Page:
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Notes

Since I’ve worked at a few different offices lately, I’ve noticed vast differences among DH notes. Some are as long as a book, some as little as simply putting “Cavitron/handscale”. I sometimes think I am too detailed and was wondering what everyone elses basic outline was so that I can compare. I figured it would be a good question for new graduates as well.



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8 Answers

‘If you didn’t write it down, it didn’t happen’. That’s the new mantra for documenting an appointment..I tend to write more than less. After documenting the medical hx review, and what was done that day, I go into detail if the pt had concerns and record what the recommendations were. Also if the pt does not accept rec tx, I record that “pt understands risk of not treating: tooth fx w/ possibility of being non-restorable.” Gone are the days when it’s ok to write: ex, scl, pro. When there’s a question or dispute, you will be very glad you went into detail.

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I write a book! Some hygiene students will be working with me during summer break and they looked at my notes and said my notes are even better in detail than they are learning at school. I did go to the same school. I just know that if I’m ever on vacation or replaced the next hygienist will know everything I’ve ever said personally, professionally and clinically. I like to keep personal notes about each pt and their personal lives so they feel comfortable and remembered.

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The charting outline I use:
TX: whatever I did clinically. Ex: FMX, FM PC, adult prophy.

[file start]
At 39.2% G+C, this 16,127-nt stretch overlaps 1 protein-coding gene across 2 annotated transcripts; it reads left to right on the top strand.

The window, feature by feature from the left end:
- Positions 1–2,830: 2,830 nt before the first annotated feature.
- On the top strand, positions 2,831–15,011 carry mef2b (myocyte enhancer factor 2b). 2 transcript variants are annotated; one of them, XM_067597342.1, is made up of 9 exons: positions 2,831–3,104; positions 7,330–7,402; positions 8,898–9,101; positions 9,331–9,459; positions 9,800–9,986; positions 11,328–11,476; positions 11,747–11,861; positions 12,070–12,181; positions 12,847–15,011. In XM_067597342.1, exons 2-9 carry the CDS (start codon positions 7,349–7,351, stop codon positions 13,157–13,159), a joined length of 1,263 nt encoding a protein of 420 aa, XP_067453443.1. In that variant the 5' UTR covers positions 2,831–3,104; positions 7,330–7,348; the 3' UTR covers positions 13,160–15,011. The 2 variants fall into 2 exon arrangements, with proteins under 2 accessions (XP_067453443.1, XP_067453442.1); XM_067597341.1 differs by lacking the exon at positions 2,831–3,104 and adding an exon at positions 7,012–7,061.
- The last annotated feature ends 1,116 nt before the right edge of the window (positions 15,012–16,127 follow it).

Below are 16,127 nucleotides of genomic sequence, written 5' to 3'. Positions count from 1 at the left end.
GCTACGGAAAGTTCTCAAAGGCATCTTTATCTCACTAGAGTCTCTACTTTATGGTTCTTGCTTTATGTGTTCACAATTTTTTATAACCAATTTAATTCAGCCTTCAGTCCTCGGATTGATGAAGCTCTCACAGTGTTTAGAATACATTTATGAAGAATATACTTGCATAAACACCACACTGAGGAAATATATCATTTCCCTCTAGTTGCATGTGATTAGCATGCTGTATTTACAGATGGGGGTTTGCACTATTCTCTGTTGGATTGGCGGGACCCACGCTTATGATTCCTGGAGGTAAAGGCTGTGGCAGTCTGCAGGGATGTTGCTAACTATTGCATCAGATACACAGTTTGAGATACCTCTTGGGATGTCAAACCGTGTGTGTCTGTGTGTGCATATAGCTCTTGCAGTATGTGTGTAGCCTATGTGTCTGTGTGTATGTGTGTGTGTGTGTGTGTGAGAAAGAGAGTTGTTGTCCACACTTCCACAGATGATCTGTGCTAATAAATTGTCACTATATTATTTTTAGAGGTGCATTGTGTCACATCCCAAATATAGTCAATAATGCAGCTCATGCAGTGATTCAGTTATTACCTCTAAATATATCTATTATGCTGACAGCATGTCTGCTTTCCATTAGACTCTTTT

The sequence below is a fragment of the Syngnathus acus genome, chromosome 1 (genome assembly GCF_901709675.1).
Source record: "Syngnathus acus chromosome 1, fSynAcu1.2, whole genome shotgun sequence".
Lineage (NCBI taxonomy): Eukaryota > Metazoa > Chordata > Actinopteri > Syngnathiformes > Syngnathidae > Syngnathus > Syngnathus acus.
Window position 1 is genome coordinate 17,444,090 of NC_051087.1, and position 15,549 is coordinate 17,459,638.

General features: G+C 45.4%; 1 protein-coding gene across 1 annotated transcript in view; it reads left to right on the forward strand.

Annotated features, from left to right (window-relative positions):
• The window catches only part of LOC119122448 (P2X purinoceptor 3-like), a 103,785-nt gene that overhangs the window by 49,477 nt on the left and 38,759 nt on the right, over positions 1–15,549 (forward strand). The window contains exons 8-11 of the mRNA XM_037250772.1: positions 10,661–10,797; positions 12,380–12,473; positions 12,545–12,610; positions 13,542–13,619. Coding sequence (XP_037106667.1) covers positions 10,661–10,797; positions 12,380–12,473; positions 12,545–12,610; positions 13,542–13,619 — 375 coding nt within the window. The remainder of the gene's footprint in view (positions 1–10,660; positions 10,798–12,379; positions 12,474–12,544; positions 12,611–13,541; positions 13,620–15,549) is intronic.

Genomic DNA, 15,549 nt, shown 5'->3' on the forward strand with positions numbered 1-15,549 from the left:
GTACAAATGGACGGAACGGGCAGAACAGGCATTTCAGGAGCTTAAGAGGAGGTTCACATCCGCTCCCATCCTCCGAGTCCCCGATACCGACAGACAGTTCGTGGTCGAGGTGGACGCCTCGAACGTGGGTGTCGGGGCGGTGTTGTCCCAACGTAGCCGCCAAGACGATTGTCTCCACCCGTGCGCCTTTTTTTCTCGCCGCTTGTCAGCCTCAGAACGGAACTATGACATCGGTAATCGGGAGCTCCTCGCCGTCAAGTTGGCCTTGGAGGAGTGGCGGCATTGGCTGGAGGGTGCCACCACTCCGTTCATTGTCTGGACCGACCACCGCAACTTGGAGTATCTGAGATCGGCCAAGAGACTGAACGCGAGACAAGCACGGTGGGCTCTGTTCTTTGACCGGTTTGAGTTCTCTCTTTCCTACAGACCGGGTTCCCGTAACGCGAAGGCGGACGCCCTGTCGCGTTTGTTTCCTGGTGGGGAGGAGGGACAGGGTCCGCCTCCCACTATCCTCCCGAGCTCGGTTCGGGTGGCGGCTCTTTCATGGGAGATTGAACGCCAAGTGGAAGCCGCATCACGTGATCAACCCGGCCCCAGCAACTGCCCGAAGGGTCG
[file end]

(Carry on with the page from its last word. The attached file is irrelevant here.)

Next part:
MHX: any changes.
OCE: was there anything of note for head, neck, and tissue exam.
Subjective: did the patient have a chief complaint or concern.
Objective: what I found concerning patients complaint or anything I saw clinically.
Then I go into the details of perio findings and what I explained to patient. Ex: gen. inflammation and bleeding, loc. sub. and supra calc. Gen. 4mm with loc. 5mm pockets. OH fair. Recommendations for treatment.

Then the details of the treatment I completed. Ex: FM US and Handscale, selective polish. Calc. was tenacious, smoothed WNL, pt. tolerated well.PARQ
NV: 6 Mo. RC

I agree with ann, You are always better off charting too much. Just stay away from subjective notes concerning the patient themselves, ex: pt. was rude and difficult to work with.

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I write everythingggg down…what I did, the results of what I found, what we talked about, and what their treatment plan is…I chart complete…I update probing…I sign off on all notes and charting…I sign off on their medical history and always verify oral cancer screening done…

I am the charter and the note taker of my office…the others do far less or none at all…but…nobody can tell me what I did or didnt do because its all right there…

I finish it off with any additional notes the Dr may add if he adds any or if he’s not in the office its noted as well…

Dr’s def appreciate the thorough work and notes…they know exactly what they’re in for 😉

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More is better, I also put in options that the Dr. gives patient for treatment. briefly ie. Dr. discussed options #14 endo and crown or ext and implant and then which patient was interested in.

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My clinical notes are similar to Sue Halverson. I agree, you cannot document too much!

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I much prefer paperless charts for notes rather than paper because I can type faster!!! I write LENGTHY notes, everything dr. discussed, homecare instructions, any and everything I see. Its true-if its not written down, it didn’t happen. Also how you write things is important. I was taught early in my career to write “pt states they took premed (name of drug and dosage) as directed” since you did not actually SEE them take the meds. I want to make sure that (god forbid) I ever get hauled into court, my notes are complete and leave nothing to the imagination.

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The office I am at has note templates according to the type of appointment being completed. So if I just did a regular prophy I click adult/pro and it gives me all the detailed fields I need to remember to enter and it can be modified by choice. Kind of nice because it allows for consistency!

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